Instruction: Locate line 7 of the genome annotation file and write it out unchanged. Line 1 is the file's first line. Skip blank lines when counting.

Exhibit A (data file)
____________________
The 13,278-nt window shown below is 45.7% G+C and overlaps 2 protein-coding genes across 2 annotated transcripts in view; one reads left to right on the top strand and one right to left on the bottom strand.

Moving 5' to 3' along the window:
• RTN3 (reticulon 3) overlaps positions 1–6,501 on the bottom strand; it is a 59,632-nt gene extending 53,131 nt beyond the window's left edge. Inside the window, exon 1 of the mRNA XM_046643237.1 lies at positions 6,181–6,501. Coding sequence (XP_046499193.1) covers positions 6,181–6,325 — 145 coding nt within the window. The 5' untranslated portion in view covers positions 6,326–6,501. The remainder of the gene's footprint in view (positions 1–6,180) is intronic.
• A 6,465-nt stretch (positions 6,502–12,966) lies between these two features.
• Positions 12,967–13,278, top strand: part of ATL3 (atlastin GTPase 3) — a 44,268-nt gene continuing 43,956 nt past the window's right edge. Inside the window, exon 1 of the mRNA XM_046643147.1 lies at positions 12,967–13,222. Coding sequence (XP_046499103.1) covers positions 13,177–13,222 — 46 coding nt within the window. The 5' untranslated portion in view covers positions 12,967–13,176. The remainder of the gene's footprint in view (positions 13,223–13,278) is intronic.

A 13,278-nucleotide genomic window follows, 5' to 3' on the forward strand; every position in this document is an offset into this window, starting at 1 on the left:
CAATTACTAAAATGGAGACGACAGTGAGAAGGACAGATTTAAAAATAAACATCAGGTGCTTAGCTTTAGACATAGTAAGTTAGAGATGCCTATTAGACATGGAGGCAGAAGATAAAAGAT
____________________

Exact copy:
CAATTACTAAAATGGAGACGACAGTGAGAAGGACAGATTTAAAAATAAACATCAGGTGCTTAGCTTTAGACATAGTAAGTTAGAGATGCCTATTAGACATGGAGGCAGAAGATAAAAGAT